Obama’s acting labor secretary calls for minimum wage hike

WASHINGTON – Saying that raising the minimum wage would help lift up workers and families, Acting Labor Secretary Seth Harris reiterated the Obama administration’s support for raising the minimum wage.

Harris spent much of his prepared remarks for a June 24 Senate Labor Committee hearing on the issue telling the stories of minimum wage workers he has met in 14 cities from coast to coast. They have to choose between gas for the car and food for the table, paying the bills late or seeing their heat shut off, and worse, he said.

He also dispelled one big myth about the minimum wage: That it would benefit middle-class teenagers working at after-school jobs. Only 19 percent of minimum wage workers are teenagers, and some of them work full-time, he said. But 60 percent are working women, raising families.

Unions strongly support Obama’s proposal to raise the minimum wage, which has been $7.25 an hour since 2009, in three steps, to $9 hourly, and then index it for inflation.

The DOL also advocates raising the minimum wage for “tipped workers” – those, such as restaurant servers – who exist on tips, Harris said. That minimum, of $2.13 an hour, is unchanged since 1991. Some states, tired of waiting for a gridlocked Congress to act, raised the minimum on their own. Congressional Republicans oppose a raise.

“In Boston I met Pattie, a woman who earns just above the minimum wage working at a local movie theater,” Harris told the senators. “She needs every penny. Like many Americans, she struggles to make ends meet, but Pattie constantly feels like she is falling even further behind.

“When I spoke with her, I made the mistake of classifying her as someone who lives paycheck-to-paycheck. She corrected me, pointing out that living paycheck to paycheck would actually mark a significant improvement in her life. Every day she wonders: ‘Do I have enough money to fill my car with gas to get to work? If my car breaks down, do I skip this month’s heating bill to pay for the necessary repairs?'”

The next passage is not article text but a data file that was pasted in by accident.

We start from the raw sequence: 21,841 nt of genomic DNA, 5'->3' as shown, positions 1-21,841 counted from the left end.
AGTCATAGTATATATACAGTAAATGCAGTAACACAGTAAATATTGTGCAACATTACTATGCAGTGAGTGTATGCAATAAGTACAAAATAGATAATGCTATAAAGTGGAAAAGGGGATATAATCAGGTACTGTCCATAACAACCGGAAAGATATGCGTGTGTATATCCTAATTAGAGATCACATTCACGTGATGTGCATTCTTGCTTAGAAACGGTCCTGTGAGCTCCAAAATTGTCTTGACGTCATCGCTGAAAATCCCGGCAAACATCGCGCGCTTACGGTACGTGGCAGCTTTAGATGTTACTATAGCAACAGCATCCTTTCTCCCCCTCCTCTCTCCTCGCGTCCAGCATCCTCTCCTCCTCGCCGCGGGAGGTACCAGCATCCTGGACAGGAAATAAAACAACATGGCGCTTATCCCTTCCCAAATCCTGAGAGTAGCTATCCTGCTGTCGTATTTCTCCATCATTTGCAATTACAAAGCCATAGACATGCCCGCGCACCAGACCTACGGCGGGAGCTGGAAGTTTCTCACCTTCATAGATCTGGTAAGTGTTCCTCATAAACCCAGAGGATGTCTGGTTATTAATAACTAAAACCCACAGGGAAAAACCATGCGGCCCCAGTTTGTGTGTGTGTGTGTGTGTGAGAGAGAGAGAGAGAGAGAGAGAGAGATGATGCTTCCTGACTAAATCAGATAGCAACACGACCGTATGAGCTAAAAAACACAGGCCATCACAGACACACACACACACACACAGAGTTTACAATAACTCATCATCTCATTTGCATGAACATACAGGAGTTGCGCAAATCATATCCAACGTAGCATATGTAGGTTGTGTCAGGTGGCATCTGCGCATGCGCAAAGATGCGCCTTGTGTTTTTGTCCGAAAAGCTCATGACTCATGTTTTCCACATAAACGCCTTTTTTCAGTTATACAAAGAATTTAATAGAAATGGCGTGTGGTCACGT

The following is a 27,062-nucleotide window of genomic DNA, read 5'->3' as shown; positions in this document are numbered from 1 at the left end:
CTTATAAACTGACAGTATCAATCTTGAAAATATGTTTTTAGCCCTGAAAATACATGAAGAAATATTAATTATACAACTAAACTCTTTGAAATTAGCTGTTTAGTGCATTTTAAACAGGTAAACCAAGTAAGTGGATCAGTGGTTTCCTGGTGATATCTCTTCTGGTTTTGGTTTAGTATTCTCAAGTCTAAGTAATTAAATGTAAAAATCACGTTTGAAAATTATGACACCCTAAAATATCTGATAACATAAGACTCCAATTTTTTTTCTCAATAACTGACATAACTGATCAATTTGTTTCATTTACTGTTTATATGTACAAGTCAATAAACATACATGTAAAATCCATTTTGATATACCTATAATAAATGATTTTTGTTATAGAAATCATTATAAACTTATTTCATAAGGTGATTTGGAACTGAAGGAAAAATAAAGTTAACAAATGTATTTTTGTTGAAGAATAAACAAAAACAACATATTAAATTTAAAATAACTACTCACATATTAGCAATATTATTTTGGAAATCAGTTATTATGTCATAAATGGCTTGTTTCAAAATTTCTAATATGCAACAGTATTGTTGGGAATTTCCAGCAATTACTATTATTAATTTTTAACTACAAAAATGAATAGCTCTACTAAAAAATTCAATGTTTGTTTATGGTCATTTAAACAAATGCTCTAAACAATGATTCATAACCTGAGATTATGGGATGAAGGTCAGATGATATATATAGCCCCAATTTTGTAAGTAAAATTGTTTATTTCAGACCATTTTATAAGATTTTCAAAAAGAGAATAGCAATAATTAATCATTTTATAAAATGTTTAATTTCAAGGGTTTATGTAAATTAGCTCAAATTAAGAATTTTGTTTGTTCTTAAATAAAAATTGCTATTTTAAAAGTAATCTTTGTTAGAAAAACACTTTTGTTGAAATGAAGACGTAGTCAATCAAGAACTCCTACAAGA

The GOP claims, as usual, that raising the minimum wage will cost jobs, a stand the Labor panel’s top Republican, Lamar Alexander, R-Tenn., reiterated at the hearing.

When he was governor, Alexander said, his state had the third-lowest family income in the U.S., and needed to attract more jobs. It did not raise the minimum wage, he added, but became more “business friendly” by, among other things, removing usury limits and “maintaining and defending a right to work law” that bans union shop provisions in collective bargaining contracts. Raising the minimum wage, he said, would have scared businesses away.

Harris refuted the GOP’s claims. He said raising the minimum wage is good for business as well as for low-income workers.

“A higher minimum wage will give low-wage workers the additional purchasing power to buy goods and services in their communities thereby stimulating local economies and helping small businesses to grow and expand. A 2011 study by economists at the Federal Reserve Bank of Chicago found a $1 (hourly) minimum wage hike increases household spending by approximately $2,800 in the year following the increase – with families purchasing necessary durable goods like automobiles that provide their communities with a real economic stimulus,” he said.

“And study after study from independent economists has shown that raising the minimum wage has a small or no effect on employment…Contrary to popular belief, many minimum wage workers are adults supporting families and heading households. In 2011, minimum wage workers brought home 46 percent of their household’s income. Their wages pay for utility bills, car maintenance, and rent.”

Photo: Huy Richard Mach/AP


Mark Gruenberg
Mark Gruenberg

Mark Gruenberg is head of the Washington, D.C., bureau of People's World. He is also the editor of Press Associates Inc. (PAI), a union news service in Washington, D.C. that he has headed since 1999. Previously, he worked as Washington correspondent for the Ottaway News Service, as Port Jervis bureau chief for the Middletown, NY Times Herald Record, and as a researcher and writer for Congressional Quarterly. Mark obtained his BA in public policy from the University of Chicago and worked as the University of Chicago correspondent for the Chicago Daily News.